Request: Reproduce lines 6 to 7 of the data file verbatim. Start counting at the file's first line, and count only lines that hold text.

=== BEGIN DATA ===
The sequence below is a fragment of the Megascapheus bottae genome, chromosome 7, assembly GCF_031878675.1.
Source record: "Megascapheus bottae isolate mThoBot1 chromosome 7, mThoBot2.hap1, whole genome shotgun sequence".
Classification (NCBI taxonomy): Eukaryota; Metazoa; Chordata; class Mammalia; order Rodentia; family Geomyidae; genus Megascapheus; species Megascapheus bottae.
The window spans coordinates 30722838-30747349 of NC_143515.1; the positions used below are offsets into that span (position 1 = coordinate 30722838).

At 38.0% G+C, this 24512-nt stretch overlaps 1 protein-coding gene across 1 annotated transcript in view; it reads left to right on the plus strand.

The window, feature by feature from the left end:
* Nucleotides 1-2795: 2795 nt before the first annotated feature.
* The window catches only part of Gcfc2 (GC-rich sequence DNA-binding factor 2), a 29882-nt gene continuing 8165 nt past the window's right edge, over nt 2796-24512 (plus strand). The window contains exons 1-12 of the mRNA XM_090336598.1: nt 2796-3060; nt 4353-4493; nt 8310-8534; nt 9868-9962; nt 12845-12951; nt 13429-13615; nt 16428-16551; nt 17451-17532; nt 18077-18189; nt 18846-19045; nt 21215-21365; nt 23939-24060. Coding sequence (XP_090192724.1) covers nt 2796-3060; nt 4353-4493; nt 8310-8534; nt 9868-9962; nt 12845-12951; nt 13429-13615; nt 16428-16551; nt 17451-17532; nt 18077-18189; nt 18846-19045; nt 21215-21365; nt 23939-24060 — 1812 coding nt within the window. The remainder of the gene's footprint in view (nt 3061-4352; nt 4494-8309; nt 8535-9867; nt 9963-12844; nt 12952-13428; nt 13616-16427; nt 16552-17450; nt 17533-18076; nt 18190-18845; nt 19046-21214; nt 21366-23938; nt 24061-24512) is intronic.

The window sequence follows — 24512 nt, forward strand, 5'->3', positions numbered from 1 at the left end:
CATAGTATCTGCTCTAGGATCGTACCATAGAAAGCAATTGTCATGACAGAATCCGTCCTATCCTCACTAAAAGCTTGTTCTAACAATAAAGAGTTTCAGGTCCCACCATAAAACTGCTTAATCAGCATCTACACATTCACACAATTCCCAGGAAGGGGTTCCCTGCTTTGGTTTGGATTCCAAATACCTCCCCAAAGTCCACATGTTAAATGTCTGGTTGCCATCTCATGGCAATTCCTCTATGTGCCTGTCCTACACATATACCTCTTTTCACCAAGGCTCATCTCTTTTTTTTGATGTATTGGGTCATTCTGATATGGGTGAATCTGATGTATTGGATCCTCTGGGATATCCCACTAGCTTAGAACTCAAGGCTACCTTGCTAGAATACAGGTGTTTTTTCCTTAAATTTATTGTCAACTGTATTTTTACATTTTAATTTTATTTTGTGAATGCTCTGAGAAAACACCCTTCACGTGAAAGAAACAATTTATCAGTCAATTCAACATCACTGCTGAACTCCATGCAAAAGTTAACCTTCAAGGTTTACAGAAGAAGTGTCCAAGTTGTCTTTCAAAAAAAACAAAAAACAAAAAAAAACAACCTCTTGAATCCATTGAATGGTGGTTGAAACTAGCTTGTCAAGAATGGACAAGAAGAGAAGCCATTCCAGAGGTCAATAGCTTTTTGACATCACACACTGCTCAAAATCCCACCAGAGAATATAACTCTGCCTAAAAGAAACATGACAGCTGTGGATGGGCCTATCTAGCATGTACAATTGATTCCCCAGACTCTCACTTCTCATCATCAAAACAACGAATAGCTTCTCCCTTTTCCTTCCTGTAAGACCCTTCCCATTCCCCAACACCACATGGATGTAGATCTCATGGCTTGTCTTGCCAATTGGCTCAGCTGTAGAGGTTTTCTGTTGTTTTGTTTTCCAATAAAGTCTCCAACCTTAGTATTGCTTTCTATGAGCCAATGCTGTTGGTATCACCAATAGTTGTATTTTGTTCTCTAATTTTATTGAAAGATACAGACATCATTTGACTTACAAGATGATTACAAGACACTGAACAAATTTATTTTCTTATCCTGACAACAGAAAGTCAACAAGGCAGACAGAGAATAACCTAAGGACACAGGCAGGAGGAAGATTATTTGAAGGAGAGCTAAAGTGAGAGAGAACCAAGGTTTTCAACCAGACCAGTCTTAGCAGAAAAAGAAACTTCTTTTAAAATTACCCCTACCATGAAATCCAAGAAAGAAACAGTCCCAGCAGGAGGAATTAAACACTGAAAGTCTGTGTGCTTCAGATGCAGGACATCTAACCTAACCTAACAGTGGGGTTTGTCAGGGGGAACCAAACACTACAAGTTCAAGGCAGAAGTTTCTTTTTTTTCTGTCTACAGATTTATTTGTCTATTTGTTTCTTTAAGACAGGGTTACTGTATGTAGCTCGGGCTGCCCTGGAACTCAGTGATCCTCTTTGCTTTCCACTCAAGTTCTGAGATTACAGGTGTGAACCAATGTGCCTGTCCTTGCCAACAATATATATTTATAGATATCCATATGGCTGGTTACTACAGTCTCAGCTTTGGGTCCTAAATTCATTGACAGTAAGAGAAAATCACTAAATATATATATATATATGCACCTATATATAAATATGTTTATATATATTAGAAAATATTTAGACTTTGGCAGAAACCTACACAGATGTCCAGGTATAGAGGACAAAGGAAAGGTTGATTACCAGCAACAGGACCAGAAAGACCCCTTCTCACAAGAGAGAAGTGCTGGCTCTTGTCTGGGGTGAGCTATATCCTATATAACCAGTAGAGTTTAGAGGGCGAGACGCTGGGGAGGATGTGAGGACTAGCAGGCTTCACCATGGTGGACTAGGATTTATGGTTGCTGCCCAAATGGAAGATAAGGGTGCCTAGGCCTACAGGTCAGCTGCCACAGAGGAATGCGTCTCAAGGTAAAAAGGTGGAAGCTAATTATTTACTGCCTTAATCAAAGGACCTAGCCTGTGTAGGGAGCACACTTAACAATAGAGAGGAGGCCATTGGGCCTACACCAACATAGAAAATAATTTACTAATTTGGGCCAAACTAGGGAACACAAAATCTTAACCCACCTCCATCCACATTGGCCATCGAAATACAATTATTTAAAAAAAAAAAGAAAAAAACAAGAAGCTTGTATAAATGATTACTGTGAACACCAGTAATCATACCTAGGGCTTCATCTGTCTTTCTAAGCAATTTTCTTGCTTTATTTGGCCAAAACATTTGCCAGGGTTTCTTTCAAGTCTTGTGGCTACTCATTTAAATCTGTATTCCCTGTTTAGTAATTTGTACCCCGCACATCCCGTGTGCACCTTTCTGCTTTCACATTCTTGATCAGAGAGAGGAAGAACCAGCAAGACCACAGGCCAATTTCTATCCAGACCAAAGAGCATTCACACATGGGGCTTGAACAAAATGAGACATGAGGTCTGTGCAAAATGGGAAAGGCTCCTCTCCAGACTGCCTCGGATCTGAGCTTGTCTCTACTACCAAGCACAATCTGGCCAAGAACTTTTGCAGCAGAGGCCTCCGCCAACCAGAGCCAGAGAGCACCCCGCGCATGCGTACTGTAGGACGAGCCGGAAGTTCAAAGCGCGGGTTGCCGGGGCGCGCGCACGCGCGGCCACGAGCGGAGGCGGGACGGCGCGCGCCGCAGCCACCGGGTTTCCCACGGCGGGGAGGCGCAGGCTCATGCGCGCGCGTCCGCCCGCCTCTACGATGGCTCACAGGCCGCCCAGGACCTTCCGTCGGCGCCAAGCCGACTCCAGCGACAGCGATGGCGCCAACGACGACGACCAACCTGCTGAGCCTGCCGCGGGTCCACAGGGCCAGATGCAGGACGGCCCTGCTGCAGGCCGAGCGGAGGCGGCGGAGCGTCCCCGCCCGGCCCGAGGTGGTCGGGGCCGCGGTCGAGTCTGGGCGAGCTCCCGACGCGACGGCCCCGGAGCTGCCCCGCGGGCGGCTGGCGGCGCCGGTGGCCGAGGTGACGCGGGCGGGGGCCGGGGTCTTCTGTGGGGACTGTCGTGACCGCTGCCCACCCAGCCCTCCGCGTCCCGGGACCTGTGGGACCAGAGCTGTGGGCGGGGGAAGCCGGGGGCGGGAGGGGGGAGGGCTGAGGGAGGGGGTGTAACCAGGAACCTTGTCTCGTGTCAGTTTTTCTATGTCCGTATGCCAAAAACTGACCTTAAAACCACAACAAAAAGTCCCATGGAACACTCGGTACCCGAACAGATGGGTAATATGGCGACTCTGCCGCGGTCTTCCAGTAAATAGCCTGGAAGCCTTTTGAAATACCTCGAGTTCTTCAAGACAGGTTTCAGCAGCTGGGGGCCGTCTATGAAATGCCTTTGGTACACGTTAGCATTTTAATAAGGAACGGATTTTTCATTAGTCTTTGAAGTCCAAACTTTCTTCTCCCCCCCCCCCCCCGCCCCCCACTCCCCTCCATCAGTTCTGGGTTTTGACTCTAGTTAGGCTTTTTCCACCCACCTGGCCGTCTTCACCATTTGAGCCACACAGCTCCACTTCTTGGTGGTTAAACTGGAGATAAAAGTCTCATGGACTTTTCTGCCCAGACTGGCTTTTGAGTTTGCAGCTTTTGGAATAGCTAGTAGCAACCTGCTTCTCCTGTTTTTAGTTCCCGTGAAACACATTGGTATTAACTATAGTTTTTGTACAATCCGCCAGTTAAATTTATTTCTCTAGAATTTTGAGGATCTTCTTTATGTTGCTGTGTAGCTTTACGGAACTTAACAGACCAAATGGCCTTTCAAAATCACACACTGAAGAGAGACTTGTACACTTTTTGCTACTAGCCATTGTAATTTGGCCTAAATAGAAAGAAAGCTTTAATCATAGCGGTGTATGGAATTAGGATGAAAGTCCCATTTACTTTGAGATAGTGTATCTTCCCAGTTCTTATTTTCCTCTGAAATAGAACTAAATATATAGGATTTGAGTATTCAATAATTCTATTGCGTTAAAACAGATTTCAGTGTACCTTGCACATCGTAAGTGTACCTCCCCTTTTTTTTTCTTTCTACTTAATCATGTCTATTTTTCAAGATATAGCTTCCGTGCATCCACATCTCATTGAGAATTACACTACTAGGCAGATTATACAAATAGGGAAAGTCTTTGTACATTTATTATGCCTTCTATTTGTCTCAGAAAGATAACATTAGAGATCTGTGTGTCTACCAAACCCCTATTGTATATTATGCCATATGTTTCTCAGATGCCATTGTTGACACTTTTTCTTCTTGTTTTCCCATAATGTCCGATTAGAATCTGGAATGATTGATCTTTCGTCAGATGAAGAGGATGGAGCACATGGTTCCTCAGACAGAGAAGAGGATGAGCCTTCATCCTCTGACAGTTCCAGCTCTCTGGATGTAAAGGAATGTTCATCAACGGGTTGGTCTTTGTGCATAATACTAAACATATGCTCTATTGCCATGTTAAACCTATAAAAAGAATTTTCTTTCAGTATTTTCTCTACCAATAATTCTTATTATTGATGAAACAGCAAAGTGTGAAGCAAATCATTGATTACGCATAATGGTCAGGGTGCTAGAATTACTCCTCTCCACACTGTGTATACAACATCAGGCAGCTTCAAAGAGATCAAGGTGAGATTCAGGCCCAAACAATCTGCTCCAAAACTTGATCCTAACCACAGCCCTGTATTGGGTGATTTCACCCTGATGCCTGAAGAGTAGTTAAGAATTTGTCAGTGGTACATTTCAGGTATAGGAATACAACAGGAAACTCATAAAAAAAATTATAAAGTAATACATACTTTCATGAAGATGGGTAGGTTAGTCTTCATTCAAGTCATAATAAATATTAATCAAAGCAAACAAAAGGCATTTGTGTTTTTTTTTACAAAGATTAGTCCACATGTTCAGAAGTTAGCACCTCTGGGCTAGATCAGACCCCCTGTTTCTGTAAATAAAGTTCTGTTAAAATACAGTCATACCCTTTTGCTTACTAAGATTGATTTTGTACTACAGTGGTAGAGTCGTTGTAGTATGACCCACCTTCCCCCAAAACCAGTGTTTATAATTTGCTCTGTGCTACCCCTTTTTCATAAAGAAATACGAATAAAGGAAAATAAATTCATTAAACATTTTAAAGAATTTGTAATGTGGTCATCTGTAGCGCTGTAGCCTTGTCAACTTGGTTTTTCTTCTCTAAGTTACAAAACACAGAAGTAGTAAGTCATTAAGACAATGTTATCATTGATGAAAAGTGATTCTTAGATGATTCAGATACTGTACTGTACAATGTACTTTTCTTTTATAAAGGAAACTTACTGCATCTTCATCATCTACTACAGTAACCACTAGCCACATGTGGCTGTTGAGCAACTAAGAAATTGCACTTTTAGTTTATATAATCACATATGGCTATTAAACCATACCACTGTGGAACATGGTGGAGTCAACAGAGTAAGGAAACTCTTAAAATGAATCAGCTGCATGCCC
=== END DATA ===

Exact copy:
The window, feature by feature from the left end:
* Nucleotides 1-2795: 2795 nt before the first annotated feature.